Back by popular demand are more greatest thrills…not surprisingly, sports dominate these recollections.
Billy Mills: During my dreary freshman year of college, some of my few bonding experiences came while watching sports in a group. Billy Mills’ out- of- nowhere kick to win the 10,000 meters in the 1964 Olympics had us on our feet shouting. Announcer Bud Palmer lost it.
Bill, Hillary, Al and Tipper at the airport: A merry group of Demos waiting two hours for the triumphant foursome. Finally the plane landed, the door opened, and Fleetwood Mac came blasting out! Oh, happy day. A friend circled around to shake their hands twice. He noted Bill’s soft hand. The next day they were at Monticello. During a talk, Hillary, Al, and Tipper stood studiously listening while Bill looked about and wandered a bit. All in character. The heady honeymoon was short lived as the ill-timed gays-in-the- military controversy derailed the momentum.
Secretariat wins the Belmont: Perhaps the most astonishing athletic feat of all time. I called him "the Babe Ruth of horses." The debate had been, "Is he the greatest of all time?" After this race, no doubt. He won by 31 lengths and was gaining speed at the end. I remember the camera panning ahead to find where he was. Of added interest was the fact that many years before I had met the classy and determined owner, Penny Tweedy who was the friend of a neighbor. When the gregarious horse was in stud, I had a notion to visit him. Wish that I had. Big Red got a leg infection and had to be put down. As his modest jockey said, "I was just along for the ride."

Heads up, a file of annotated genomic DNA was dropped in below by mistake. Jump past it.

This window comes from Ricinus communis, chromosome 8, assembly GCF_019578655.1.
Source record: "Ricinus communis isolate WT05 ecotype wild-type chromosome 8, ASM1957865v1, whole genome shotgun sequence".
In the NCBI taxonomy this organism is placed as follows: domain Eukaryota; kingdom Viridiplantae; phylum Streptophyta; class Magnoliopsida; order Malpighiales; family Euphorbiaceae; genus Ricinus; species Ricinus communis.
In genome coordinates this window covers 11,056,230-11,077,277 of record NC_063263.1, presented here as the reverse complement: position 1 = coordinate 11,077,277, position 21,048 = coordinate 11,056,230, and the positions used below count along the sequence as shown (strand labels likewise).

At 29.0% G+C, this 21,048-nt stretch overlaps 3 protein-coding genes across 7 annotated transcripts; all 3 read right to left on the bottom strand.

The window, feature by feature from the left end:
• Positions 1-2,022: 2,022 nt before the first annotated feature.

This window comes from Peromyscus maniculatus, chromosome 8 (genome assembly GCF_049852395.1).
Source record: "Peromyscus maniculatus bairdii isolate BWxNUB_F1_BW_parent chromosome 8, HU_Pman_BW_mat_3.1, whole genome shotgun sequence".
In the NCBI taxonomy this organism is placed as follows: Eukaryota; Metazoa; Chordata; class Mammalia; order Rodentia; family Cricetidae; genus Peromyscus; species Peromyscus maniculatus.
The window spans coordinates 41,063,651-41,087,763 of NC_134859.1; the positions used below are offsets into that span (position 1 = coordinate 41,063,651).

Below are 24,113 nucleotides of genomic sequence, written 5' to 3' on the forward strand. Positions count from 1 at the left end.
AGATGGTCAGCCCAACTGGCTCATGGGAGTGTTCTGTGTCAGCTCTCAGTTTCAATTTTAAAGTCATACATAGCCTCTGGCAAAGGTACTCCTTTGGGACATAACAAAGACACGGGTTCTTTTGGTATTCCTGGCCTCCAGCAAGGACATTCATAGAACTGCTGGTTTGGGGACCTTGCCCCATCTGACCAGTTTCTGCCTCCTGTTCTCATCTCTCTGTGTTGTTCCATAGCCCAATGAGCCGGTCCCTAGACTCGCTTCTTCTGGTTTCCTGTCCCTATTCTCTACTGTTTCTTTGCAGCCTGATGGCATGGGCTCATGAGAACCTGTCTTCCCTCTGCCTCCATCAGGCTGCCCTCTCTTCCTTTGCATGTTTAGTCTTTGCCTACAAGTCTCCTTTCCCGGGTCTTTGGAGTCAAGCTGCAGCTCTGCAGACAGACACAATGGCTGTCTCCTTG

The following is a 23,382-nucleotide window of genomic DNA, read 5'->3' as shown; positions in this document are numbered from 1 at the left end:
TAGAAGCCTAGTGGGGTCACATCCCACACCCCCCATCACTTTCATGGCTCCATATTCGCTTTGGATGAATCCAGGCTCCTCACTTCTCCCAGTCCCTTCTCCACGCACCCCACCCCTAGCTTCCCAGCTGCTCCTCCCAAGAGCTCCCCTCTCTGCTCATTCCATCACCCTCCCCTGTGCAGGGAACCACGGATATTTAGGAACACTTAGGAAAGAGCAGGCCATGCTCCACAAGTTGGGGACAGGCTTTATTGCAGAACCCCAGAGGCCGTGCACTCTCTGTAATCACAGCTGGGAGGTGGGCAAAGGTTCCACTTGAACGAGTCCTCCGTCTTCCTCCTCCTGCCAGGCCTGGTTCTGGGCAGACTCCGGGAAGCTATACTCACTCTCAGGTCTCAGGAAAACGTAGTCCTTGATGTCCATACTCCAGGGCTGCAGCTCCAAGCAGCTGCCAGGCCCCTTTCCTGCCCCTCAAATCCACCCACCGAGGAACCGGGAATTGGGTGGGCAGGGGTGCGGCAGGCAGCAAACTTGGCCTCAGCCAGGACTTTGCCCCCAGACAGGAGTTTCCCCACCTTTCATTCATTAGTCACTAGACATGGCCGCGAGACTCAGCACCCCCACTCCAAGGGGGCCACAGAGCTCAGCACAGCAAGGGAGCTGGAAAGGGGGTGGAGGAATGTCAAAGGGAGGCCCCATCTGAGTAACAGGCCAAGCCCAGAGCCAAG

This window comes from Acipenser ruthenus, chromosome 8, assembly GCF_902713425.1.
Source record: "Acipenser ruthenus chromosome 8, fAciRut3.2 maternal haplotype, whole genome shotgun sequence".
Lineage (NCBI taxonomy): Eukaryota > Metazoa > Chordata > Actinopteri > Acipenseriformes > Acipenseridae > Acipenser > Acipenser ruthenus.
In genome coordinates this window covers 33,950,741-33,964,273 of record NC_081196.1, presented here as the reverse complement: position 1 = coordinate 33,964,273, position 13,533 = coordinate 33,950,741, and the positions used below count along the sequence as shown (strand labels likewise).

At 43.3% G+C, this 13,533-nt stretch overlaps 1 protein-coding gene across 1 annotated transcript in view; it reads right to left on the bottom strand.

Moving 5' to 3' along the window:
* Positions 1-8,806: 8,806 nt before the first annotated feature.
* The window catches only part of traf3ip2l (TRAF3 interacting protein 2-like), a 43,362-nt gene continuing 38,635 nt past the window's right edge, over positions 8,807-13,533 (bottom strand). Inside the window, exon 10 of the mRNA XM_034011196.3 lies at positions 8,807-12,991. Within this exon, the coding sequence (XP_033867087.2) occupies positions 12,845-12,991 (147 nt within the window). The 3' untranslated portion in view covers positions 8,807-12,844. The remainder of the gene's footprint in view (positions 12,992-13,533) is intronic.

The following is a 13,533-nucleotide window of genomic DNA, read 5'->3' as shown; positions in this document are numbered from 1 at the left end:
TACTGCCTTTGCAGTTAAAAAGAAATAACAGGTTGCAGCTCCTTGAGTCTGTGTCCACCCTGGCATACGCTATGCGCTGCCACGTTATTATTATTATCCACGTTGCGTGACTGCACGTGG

What a way to go out: This was the last swimming meet for Williams College’s storied coach, Bob Muir. He had been the 1956 Olympic coach, his teams has beaten rival Amherst 23 years in a row and today’s opponent, Wesleyan, 28 years. The pool had been renamed. The expansive Muir came out and, in a fun gesture, pointed to his name on the wall. Then, the team came out. Today this would be a cliche, but seeing them all grim-faced with shaved heads was dramatic theatre. They meant business. Wesleyan thought they finally had Williams this time. Leading off was Sandy Van Kenan, NCAA record holder in the 50 yard. He did not win. He finished third and beating him by inches for second was Doug "Tuna" Stevens, normally a 1500-yard man, filling in that day. He had "doug" very deep. Williams was on its way and blew Wesleyan away.
To be continued. This is fun.